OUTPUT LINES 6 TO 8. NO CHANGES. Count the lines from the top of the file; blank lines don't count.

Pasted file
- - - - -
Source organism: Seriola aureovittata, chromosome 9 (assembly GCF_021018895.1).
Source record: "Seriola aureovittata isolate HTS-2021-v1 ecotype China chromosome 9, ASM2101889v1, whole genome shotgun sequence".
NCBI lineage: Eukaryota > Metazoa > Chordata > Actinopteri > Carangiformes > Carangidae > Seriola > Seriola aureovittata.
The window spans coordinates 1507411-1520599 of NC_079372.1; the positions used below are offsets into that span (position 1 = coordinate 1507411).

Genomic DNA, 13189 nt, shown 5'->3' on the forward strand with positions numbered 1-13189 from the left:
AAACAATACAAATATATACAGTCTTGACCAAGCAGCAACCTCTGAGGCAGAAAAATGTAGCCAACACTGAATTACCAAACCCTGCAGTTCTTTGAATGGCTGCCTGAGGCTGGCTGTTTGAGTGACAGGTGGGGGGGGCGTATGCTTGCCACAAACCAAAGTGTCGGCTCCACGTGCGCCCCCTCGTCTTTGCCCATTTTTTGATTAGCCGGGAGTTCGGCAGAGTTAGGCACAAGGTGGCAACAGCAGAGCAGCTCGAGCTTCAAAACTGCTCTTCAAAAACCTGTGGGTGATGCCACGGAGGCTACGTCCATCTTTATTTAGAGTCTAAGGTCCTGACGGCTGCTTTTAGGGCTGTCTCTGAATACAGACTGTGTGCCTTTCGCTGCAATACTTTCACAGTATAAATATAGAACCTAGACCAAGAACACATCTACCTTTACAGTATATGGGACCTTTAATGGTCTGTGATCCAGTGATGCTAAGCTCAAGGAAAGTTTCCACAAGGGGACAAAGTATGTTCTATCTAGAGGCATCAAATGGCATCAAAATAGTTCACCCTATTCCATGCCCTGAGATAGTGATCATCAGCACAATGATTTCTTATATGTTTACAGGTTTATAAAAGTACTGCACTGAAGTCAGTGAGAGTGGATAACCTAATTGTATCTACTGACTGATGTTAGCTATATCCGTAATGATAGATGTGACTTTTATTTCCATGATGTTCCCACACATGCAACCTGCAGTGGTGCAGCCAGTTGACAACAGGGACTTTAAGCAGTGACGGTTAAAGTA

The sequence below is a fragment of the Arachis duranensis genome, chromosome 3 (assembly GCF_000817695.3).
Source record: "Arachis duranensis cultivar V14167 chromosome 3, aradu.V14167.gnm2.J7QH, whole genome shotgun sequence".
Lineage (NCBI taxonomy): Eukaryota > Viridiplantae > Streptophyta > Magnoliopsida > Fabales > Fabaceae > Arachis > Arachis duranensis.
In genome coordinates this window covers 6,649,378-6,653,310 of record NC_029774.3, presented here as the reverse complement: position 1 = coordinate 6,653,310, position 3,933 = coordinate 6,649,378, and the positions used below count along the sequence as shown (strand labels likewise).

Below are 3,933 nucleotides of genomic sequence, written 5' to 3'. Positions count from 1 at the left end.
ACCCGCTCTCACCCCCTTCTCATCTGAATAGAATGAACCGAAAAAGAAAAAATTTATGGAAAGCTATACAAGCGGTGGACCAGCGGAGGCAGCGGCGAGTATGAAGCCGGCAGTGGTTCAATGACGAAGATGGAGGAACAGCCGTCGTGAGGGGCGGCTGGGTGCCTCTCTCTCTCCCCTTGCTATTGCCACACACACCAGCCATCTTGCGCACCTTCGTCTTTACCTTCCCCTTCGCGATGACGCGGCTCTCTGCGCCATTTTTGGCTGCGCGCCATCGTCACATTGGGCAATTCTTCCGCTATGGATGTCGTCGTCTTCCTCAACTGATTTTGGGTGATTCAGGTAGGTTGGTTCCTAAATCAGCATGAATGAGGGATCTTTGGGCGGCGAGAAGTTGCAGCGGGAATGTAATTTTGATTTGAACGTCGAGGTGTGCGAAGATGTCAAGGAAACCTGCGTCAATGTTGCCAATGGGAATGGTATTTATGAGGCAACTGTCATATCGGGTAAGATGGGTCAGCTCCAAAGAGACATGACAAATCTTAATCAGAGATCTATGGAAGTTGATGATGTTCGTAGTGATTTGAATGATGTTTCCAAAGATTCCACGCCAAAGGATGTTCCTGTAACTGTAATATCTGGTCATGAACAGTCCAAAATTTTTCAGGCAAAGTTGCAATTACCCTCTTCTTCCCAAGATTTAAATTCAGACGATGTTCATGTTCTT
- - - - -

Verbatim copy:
AAACAATACAAATATATACAGTCTTGACCAAGCAGCAACCTCTGAGGCAGAAAAATGTAGCCAACACTGAATTACCAAACCCTGCAGTTCTTTGAATGGCTGCCTGAGGCTGGCTGTTTGAGTGACAGGTGGGGGGGGCGTATGCTTGCCACAAACCAAAGTGTCGGCTCCACGTGCGCCCCCTCGTCTTTGCCCATTTTTTGATTAGCCGGGAGTTCGGCAGAGTTAGGCACAAGGTGGCAACAGCAGAGCAGCTCGAGCTTCAAAACTGCTCTTCAAAAACCTGTGGGTGATGCCACGGAGGCTACGTCCATCTTTATTTAGAGTCTAAGGTCCTGACGGCTGCTTTTAGGGCTGTCTCTGAATACAGACTGTGTGCCTTTCGCTGCAATACTTTCACAGTATAAATATAGAACCTAGACCAAGAACACATCTACCTTTACAGTATATGGGACCTTTAATGGTCTGTGATCCAGTGATGCTAAGCTCAAGGAAAGTTTCCACAAGGGGACAAAGTATGTTCTATCTAGAGGCATCAAATGGCATCAAAATAGTTCACCCTATTCCATGCCCTGAGATAGTGATCATCAGCACAATGATTTCTTATATGTTTACAGGTTTATAAAAGTACTGCACTGAAGTCAGTGAGAGTGGATAACCTAATTGTATCTACTGACTGATGTTAGCTATATCCGTAATGATAGATGTGACTTTTATTTCCATGATGTTCCCACACATGCAACCTGCAGTGGTGCAGCCAGTTGACAACAGGGACTTTAAGCAGTGACGGTTAAAGTA

The sequence below is a fragment of the Arachis duranensis genome, chromosome 3 (assembly GCF_000817695.3).
Source record: "Arachis duranensis cultivar V14167 chromosome 3, aradu.V14167.gnm2.J7QH, whole genome shotgun sequence".